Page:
Source: University of Illinois

By Carl A. Bradley

In 2010, Tennessee soybeans were documented with frogeye leafspot that was resistant to strobilurin fungicides.  Following that report, similar resistance was also found in southern Illinois and western Kentucky.

Researchers testing the same fields this season have found the counties in Illinois and Tennessee with fungicide-resistant strains of Cerocospora sojina (the causal agent of frogeye leaf spot) in 2010, also have fungicide-resistant strains present in 2011. In addition, new counties in Tennessee, Kentucky, and Missouri have been confirmed to have strobilurin fungicide-resistance.

Strobilurin fungicide active ingredients currently registered on soybeans include azoxystrobin (found in Quadris, Quilt, and Quilt Xcel), fluoxastrobin (Evito), pyraclostrobin (Headline), and trifloxystrobin (Stratego, Stratego YLD).

The Fungicide Resistance Action Committee classifies the strobilurin fungicides as being at high risk for having resistance develop in targeted fungi. Any time a fungicide is applied to a crop, a selection pressure takes place, and individuals in the fungal pathogen population with reduced sensitivity to that fungicide are selected out. With additional applications of fungicides in the same fungicide class, a greater selection pressure is applied, and the risk increases for selecting out fungicide-resistant strains of plant pathogenic fungi.

To reduce this risk, the following tactics are recommended for managing frogeye leaf spot:

  • First and foremost, plant a variety with high resistance to frogeye leaf spot, particularly in areas with a history of damaging levels of the disease. Resistant varieties are the best way to manage frogeye leaf spot.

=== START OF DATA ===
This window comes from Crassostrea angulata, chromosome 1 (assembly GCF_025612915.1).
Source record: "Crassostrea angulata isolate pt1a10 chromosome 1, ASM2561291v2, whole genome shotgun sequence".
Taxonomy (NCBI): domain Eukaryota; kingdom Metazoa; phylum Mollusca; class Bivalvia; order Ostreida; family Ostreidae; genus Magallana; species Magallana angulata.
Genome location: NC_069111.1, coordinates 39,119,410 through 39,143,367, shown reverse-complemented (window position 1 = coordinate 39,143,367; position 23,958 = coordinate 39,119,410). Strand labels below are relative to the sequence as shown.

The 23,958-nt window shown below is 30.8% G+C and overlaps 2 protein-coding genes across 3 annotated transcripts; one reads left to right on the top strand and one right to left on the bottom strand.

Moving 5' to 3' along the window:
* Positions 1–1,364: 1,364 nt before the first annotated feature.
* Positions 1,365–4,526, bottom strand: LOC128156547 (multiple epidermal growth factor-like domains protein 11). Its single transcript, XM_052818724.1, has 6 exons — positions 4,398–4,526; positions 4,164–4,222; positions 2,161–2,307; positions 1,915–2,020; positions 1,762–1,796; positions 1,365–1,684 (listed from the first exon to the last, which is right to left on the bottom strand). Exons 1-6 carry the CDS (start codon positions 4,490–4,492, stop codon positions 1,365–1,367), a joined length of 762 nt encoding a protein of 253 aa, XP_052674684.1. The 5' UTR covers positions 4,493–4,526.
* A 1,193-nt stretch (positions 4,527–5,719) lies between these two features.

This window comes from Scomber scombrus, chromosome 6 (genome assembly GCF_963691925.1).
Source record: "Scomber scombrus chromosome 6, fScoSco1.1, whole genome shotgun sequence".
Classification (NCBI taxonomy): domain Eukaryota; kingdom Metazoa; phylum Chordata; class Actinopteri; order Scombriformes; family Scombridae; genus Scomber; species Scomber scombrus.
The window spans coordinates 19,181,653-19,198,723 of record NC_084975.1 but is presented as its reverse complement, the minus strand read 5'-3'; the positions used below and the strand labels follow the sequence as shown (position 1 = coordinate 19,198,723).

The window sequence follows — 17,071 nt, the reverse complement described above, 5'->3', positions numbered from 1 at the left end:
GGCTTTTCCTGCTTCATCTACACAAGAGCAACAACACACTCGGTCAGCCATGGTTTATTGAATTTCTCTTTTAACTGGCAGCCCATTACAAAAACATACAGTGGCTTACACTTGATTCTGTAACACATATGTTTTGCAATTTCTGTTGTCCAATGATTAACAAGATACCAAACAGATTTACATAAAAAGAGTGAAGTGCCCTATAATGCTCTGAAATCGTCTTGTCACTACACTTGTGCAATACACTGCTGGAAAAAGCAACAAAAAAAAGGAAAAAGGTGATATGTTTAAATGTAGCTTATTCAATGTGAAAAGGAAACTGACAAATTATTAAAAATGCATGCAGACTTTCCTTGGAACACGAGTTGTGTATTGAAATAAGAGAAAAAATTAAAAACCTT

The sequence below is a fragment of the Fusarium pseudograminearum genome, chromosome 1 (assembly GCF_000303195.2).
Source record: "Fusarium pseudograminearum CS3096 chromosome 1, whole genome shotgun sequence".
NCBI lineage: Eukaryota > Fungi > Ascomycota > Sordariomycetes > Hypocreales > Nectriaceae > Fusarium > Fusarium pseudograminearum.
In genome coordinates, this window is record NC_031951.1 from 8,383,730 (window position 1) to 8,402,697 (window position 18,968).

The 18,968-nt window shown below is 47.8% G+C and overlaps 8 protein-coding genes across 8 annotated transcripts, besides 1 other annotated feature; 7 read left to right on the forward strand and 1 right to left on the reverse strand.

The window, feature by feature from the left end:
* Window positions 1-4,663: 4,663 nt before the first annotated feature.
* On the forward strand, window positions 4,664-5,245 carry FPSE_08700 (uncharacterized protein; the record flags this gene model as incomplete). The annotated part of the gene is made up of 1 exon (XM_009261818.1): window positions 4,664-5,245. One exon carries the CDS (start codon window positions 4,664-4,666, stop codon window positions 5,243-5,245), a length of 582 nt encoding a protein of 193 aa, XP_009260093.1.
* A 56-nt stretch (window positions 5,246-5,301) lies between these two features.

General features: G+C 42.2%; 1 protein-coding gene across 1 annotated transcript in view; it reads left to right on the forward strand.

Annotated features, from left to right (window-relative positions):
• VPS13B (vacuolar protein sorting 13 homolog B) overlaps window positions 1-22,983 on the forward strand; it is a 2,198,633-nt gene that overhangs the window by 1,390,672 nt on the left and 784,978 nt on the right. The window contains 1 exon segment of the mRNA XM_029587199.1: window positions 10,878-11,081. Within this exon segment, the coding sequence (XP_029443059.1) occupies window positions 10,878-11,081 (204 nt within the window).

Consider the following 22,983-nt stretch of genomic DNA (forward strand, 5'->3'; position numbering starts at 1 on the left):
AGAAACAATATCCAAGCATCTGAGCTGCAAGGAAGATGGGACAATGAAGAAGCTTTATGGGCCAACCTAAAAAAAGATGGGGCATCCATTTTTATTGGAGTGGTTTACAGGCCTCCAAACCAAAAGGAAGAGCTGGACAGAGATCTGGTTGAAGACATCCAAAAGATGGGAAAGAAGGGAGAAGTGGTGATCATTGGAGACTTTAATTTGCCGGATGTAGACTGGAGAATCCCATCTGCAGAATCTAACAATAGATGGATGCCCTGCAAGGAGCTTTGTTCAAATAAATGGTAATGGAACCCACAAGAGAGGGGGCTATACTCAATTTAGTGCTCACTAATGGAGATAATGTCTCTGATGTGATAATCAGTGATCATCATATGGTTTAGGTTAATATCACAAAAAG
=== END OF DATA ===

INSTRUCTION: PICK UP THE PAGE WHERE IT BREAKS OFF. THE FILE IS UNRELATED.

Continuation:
• If you have planted a susceptible variety in a risk-prone area and plan to apply fungicide, choose fungicides from different classes. Preliminary results from greenhouse and field studies at the University of Illinois with strobilurin fungicide-resistant strains of C. sojina indicate that many triazole fungicides (Proline, TopGuard, Domark, etc.) and thiophanate methyl fungicide (Topsin and other trade names) were effective in reducing frogeye leaf spot severity compared with strobilurin fungicides and the nontreated control.
  • Apply a foliar fungicide only to control plant diseases. Every time a fungicide application is made, pressure is applied that selects out individuals in the fungal pathogen population that may have reduced sensitivity to fungicides. Applying a fungicide only when it is needed--based on disease risk and scouting observations--reduces selection pressure and slows the development and spread of fungicide-resistant isolates.

My thanks to the Illinois Soybean Association for funding much of this research. In addition, I thank Melvin Newman (University of Tennessee), Don Hershman (University of Kentucky), and others for sending samples to my laboratory for testing.